We only need to take a few steps outside to feel the sting of that subzero air. But there are several ways you can actually see the bitter temperatures.
The chilly temperatures are keeping many Minnesotans indoors during this winter break. Families might be feeling a little stir crazy, but there are several activities out there happening around town to keep the kids busy. For a taste of the tropics, many are flocking to the Como Park Conservatory in St. Paul, where it’s often 75 degrees and humid.
In just 24 hours, the temperature managed to drop 50 degrees in the Twin Cities. While families were outside Saturday enjoying record highs, the ice rinks and lakes were vacant Sunday. One place some chose to brave the bitter temps was the Como Zoo in St. Paul.
Extremely cold weather forced the closure of Duluth’s Spirit Mountain ski area on Sunday and prompted wind chill warnings and advisories throughout the state.
After weeks of agonizing cold, a winter warm-up was the perfect tonic for stir-crazy Minnesotans. The Mounds View Nordic team strapped on their cross-country skis to make the most of the day at Como Park’s ski area in St. Paul. Darlene Fry and her daughter Emma were also there to get in some badly-needed winter fun. “It’s nice, very nice,” Fry said. “We heard it’s supposed to go down again next week, so it’s good timing.”
Police are still trying to figure out how a University of Minnesota student ended up dead outside over the weekend. The freshman’s body was discovered Sunday morning, just east of the Stone Arch Bridge, along Main Street in Minneapolis.
I was just thinking how funny it must sound to someone visiting from the south. I pop on television with a big smile on my face excited to tell WCCO viewers that it will warm to the teens Thursday.
A college student is in the hospital Tuesday night after experiencing just how cruel a Minnesota’s winter can be. Nineteen-year-old Alyssa Jo Lommel’s family says she may lose limbs after she spent all night Friday outside in subzero temperatures.
A college student is badly hurt after spending all night in the cold. Nineteen-year-old Alyssa Jo Lommel was found unconscious on a neighbor’s porch in Duluth Saturday morning. The University of Minnesota-Duluth student had been dropped off at her own home more than nine hours earlier. Temperatures had fallen to minus 18, with a minus 36 wind chill overnight.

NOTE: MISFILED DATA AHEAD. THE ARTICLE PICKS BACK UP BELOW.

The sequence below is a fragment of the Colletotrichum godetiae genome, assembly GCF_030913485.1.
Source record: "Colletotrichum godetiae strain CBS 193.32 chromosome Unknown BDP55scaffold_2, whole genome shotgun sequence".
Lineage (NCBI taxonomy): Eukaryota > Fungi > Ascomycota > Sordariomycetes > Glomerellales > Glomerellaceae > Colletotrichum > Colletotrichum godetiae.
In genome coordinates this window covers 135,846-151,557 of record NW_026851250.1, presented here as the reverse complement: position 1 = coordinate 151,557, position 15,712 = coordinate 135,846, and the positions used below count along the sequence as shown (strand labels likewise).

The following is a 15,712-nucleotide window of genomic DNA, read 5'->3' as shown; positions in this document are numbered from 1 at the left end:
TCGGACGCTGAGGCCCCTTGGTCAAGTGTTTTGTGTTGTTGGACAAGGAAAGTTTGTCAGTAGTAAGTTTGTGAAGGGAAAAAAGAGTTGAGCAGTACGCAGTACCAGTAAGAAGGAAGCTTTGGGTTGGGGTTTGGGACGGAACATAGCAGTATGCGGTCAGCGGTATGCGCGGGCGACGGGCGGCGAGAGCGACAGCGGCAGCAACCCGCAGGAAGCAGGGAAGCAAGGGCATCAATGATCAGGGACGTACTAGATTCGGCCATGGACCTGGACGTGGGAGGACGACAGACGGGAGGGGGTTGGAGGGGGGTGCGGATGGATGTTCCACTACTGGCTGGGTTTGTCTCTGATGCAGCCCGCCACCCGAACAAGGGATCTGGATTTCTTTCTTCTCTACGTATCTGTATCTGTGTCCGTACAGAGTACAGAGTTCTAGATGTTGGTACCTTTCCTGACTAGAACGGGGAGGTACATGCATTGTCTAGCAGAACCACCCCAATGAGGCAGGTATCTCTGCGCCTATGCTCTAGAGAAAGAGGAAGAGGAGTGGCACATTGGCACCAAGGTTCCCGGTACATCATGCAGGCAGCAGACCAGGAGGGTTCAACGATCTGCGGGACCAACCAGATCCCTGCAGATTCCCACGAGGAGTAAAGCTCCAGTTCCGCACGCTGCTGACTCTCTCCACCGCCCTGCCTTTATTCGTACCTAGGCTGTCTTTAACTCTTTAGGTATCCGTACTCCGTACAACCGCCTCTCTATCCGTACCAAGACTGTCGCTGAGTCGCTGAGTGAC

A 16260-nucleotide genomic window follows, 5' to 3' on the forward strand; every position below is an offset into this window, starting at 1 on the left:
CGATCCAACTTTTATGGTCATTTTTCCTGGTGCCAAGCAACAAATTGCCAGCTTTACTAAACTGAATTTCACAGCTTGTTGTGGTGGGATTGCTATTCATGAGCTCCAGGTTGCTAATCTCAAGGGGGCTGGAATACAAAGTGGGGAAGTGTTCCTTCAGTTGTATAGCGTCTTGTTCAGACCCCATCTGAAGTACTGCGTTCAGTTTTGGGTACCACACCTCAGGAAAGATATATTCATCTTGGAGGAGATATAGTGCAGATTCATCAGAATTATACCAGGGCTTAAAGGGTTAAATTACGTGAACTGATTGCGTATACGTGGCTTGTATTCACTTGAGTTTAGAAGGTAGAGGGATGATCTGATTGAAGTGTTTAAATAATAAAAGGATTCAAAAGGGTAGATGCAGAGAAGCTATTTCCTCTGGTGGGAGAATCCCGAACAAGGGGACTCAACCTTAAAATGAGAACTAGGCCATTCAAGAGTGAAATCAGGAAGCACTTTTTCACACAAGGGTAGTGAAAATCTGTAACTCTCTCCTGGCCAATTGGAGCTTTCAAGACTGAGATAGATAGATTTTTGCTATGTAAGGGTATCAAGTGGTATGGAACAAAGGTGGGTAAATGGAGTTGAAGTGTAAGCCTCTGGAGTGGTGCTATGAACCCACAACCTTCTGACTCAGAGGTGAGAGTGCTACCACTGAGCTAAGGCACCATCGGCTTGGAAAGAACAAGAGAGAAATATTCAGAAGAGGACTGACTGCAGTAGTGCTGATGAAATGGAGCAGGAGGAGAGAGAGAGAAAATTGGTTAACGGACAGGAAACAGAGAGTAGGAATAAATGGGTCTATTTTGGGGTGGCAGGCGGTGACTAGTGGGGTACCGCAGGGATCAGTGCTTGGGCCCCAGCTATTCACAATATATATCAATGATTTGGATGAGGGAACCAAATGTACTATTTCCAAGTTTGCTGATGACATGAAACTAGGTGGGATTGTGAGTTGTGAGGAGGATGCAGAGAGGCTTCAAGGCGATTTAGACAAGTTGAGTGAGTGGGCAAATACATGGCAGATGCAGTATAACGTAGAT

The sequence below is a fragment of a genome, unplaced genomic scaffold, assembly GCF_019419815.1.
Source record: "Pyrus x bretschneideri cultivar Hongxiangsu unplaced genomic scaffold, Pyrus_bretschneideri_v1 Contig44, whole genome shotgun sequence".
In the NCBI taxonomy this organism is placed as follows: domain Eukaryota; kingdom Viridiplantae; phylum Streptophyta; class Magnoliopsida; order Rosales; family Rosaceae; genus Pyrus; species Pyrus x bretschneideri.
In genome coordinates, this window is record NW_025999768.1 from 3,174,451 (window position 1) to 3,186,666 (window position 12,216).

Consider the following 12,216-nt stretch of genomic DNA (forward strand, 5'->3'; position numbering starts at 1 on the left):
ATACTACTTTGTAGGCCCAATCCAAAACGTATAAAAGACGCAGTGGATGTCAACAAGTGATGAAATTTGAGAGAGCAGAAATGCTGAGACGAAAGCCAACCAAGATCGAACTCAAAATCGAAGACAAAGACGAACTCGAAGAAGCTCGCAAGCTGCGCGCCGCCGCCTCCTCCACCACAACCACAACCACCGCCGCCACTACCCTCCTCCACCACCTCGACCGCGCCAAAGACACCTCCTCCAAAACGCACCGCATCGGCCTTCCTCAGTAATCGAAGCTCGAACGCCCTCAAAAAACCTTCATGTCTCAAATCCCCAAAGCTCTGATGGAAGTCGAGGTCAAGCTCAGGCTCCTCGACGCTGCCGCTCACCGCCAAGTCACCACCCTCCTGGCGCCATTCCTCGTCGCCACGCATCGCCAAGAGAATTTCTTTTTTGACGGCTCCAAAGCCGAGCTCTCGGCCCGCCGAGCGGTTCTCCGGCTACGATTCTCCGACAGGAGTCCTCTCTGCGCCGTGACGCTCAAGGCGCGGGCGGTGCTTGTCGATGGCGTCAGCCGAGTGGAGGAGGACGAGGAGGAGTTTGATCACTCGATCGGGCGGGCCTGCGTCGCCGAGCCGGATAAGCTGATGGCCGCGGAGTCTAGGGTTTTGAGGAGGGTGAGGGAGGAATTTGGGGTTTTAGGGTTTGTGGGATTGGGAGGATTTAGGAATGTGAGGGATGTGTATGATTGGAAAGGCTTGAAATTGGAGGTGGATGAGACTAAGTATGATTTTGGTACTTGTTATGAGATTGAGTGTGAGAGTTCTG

One of the Twin Cities is getting new snow plows and new leadership after last week’s snowstorm. Five days since the snow started falling, streets in Minneapolis and St. Paul are still caked in slippery ice. Extremely cold temperatures haven’t helped. Salt can melt five times as much ice at 30 degrees as at 20 degrees. However, when it’s colder than that, it’s pretty much useless. But St. Paul Mayor Chris Coleman isn’t waiting for a warm-up. He’s making changes in his public works department.
While health experts are warning people to stay out of the bitter cold if possible, there are some that are forced to withstand the elements because of their jobs. Bike messenger John Lindwall employs a simple strategy when the temperature and wind chill get to be too much. “Just don’t think about it, you know,” Lindwall said. “Put it out of your mind.”
A lot of drivers are pulling into tire repair shops with flat tires or tires that have suddenly had the air pressure drop. It’s due to the extreme cold, and it’s dangerous. Inside Tires Plus in St. Anthony Village, it has the feel of an emergency room: Cars and trucks hoisted up on lifts and tires under inspection. If your tire pressure is too low, you have less control of your vehicle. “It’s very important to check your air pressure once a month. A lot of data says twice a month. Because of the temperature fluctuations, you need to maintain that proper air pressure,” Matt Johnson, the Tires Plus manager, said.
Dangerously cold temperatures have settled into western and central Minnesota. Subzero readings and brisk winds are expected to create wind chill readings that could drop to between 25 and 35 degrees below zero. The National Weather Service issued a wind chill advisory for central and western Wisconsin Monday afternoon through Tuesday morning.
You’ll want to give yourself some extra time on your way into work Monday morning. The plows haven’t been able to clear all the snow that fell Sunday. And the biggest reason for the delays? A coating of ice beneath that new layer of snow.
Another bitterly cold day across much of the state. In northern Minnesota, overnight lows fell as low as 35 below zero. And winter weather advisories are out for a large part of southern Minnesota from Worthington in the southwest to the Twin Cities area.